So, Dave, some of your best friends are Jews? We wondered what they looked like. Here are the ones we found:


Football boss Dave Whelan's claim that he has "loads of Jewish friends" has been rubbished by senior figures in the game and by members of the Jewish community.

The Wigan Athletic owner is being investigated by the Football Association following remarks in which he claimed Jews "chase money more than everybody else" and said "Jewish people love money".

After apologising, Mr Whelan said he was "absolutely anti-racist, always have been, always will be" and would resign from his role as Wigan chairman if the FA found him guilty of racism.

In a television interview, he said: "I would never upset a Jewish person, I hold them in the highest regard. I have loads of Jewish friends." Elsewhere he was quoted as claiming his Jewish friends numbered "hundreds and hundreds" and then "thousands".

The footballer-turned-millionaire-businessman made his remarks while defending his club's appointment of Malky Mackay as manager.

Mr Mackay is himself being investigated by the FA for alleged antisemitism and other racism in a series of text messages.

The JC contacted football figures and Jewish communal leaders in Lancashire this week to track down some of Mr Whelan's Jewish acquaintances.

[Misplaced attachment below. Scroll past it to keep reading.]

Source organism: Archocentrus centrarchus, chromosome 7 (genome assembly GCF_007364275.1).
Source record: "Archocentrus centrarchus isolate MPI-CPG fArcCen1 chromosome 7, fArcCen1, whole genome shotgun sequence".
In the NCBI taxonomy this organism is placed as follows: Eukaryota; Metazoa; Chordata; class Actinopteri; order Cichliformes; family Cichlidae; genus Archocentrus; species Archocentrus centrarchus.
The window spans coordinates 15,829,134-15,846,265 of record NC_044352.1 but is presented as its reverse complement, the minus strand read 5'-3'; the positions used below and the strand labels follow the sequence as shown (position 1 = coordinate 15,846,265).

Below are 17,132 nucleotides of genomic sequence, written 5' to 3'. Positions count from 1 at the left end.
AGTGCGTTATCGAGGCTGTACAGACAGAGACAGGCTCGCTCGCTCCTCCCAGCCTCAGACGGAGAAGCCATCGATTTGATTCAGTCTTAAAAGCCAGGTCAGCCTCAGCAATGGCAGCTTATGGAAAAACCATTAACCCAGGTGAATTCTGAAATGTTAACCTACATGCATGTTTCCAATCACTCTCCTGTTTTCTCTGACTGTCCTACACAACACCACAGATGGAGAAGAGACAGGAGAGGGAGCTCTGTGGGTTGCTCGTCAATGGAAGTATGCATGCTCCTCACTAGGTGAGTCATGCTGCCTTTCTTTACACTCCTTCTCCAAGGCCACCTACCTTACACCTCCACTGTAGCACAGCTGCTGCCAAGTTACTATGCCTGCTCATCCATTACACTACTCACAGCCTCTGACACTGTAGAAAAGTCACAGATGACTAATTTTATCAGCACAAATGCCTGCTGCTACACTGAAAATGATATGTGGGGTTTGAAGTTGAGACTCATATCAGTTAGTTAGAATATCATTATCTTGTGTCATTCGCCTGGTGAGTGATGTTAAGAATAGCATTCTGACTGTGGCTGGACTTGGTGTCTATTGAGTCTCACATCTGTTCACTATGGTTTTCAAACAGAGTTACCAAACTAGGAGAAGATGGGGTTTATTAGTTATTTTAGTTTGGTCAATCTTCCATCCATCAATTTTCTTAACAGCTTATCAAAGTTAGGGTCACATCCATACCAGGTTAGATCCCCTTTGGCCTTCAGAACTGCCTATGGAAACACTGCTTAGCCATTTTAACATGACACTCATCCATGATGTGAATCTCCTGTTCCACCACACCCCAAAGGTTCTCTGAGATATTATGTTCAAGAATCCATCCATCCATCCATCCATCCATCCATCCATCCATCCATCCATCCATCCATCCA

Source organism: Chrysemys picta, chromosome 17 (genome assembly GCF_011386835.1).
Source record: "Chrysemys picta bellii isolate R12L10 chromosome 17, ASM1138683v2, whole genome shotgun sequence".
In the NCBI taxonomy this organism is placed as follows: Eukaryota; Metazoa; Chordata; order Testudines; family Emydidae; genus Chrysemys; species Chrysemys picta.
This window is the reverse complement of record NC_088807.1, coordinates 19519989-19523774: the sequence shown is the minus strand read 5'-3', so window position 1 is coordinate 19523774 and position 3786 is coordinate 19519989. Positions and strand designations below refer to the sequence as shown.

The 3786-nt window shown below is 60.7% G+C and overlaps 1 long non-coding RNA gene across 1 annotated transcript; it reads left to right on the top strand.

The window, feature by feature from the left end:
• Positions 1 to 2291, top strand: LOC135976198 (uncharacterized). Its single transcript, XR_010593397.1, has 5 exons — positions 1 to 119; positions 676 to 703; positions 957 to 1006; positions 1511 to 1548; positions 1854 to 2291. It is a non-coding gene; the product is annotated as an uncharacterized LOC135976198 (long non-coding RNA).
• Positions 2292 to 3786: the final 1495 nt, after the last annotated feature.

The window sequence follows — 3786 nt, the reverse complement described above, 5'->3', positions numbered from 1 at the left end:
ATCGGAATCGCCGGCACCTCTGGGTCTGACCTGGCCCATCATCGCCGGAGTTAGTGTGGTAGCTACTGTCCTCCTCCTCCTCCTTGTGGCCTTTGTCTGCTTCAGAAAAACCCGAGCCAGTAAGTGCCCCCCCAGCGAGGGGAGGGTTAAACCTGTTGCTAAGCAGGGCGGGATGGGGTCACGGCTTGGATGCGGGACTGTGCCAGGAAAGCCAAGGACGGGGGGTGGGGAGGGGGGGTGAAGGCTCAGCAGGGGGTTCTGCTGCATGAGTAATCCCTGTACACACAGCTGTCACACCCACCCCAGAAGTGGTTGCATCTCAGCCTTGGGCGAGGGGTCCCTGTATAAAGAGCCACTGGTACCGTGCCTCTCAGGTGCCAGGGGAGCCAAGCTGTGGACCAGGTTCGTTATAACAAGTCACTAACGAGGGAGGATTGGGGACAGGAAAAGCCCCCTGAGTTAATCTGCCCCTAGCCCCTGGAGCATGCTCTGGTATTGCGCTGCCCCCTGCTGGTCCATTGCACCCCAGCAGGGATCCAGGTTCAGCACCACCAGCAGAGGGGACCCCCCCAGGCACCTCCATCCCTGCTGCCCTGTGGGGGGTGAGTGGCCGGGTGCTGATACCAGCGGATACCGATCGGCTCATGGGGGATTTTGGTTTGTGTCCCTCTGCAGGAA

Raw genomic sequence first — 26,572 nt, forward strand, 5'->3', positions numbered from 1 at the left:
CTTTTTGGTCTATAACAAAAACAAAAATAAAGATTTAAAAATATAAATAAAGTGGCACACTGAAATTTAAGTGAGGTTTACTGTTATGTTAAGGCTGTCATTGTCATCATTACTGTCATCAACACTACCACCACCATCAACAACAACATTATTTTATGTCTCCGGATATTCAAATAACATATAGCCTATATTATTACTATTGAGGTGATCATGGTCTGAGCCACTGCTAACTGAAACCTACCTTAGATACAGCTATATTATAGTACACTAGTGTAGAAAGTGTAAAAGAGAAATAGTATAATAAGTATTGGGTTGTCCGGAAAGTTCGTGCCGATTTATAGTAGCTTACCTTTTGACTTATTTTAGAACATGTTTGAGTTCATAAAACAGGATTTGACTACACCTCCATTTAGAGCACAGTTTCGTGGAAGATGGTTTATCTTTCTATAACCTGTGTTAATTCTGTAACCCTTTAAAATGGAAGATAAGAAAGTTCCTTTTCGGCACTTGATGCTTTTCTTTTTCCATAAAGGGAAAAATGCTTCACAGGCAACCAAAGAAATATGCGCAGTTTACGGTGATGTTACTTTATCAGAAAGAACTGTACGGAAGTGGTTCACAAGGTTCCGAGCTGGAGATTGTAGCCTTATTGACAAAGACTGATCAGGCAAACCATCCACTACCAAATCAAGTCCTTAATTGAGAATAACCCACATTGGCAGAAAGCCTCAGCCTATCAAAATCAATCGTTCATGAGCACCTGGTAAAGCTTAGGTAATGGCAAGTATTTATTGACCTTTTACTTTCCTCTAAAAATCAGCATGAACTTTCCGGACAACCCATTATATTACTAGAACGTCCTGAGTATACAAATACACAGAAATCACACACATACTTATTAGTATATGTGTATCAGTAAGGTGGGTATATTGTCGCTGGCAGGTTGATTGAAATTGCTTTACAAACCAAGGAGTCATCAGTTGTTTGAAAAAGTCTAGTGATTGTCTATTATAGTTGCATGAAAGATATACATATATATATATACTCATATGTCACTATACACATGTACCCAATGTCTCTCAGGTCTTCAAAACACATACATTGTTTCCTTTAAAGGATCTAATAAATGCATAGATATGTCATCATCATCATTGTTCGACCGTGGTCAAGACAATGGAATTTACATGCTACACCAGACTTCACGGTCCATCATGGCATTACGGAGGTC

However, none said they had a friendship with the 77-year-old and many expressed doubts that he had ever previously had any connection to the community.

One senior Jewish figure in English football said he knew of no Jews in the game who were friends with Mr Whelan. The source said he had no social links with the Wigan chairman and had only dealt with him on professional matters.

Jewish football agent Phil Smith, who was the subject of one of offensive texts, said he doubted Mr Whelan knew many Jewish people.

He said: "I've only met him once before. I don't think he has thousands of Jewish friends and if he did, he won't have them now. To make a sweeping statement like that is unbelievable. The FA have to act," he said.

Hilary Thomas, who last week published a history of Wigan's now-defunct Jewish community, said she was unaware of any links between Mr Whelan's club and local Jews.

"He says he has Jewish friends, but who are they? They are not coming out of the woodwork to defend him now. There are lots of Jewish people involved in football, but no one seems to know Mr Whelan," she said.

Manchester is the nearest place to Wigan with a significant Jewish community.

A member of the Jewish Representative Council there said the community had no past links with Mr Whelan or his club and that the claim to have "thousands of Jewish friends" was "an exaggeration".

Mr Whelan's comments were condemned by Jewish communal organisations, with the Community Security Trust saying he reflected "the persistence of dinosaur attitudes in football".

Jewish Leadership Council chief executive Simon Johnson, a former FA head, said Mr Whelan must withdraw his "disgraceful antisemitic language" and called for the FA to punish him.

Board of Deputies vice-chair Jonathan Arkush said Mr Whelan had brought the game into disrepute with "outrageous and offensive" comments. "You cannot insult a whole group of people, and then say, 'I would never insult them', and hope that's ok."

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